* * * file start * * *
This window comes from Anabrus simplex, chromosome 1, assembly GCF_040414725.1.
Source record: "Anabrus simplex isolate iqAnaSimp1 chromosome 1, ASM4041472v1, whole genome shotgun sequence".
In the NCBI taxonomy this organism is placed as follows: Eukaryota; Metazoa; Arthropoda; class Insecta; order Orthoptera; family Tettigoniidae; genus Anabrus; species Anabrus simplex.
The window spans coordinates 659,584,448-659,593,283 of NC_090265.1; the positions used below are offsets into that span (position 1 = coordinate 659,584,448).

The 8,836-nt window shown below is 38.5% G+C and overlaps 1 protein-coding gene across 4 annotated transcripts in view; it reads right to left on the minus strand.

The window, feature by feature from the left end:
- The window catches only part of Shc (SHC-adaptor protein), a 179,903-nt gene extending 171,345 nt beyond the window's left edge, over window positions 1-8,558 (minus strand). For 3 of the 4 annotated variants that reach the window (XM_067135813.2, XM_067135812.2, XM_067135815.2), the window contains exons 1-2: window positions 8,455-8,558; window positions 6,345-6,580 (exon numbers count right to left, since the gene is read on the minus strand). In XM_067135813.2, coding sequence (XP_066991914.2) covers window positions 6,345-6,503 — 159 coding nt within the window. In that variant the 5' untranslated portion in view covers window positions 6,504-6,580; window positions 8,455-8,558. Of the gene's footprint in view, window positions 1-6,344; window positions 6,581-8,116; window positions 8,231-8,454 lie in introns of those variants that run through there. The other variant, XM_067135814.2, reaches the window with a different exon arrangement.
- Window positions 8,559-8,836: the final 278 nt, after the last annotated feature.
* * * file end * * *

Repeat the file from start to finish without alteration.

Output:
This window comes from Anabrus simplex, chromosome 1, assembly GCF_040414725.1.
Source record: "Anabrus simplex isolate iqAnaSimp1 chromosome 1, ASM4041472v1, whole genome shotgun sequence".
In the NCBI taxonomy this organism is placed as follows: Eukaryota; Metazoa; Arthropoda; class Insecta; order Orthoptera; family Tettigoniidae; genus Anabrus; species Anabrus simplex.
The window spans coordinates 659,584,448-659,593,283 of NC_090265.1; the positions used below are offsets into that span (position 1 = coordinate 659,584,448).

The 8,836-nt window shown below is 38.5% G+C and overlaps 1 protein-coding gene across 4 annotated transcripts in view; it reads right to left on the minus strand.

The window, feature by feature from the left end:
- The window catches only part of Shc (SHC-adaptor protein), a 179,903-nt gene extending 171,345 nt beyond the window's left edge, over window positions 1-8,558 (minus strand). For 3 of the 4 annotated variants that reach the window (XM_067135813.2, XM_067135812.2, XM_067135815.2), the window contains exons 1-2: window positions 8,455-8,558; window positions 6,345-6,580 (exon numbers count right to left, since the gene is read on the minus strand). In XM_067135813.2, coding sequence (XP_066991914.2) covers window positions 6,345-6,503 — 159 coding nt within the window. In that variant the 5' untranslated portion in view covers window positions 6,504-6,580; window positions 8,455-8,558. Of the gene's footprint in view, window positions 1-6,344; window positions 6,581-8,116; window positions 8,231-8,454 lie in introns of those variants that run through there. The other variant, XM_067135814.2, reaches the window with a different exon arrangement.
- Window positions 8,559-8,836: the final 278 nt, after the last annotated feature.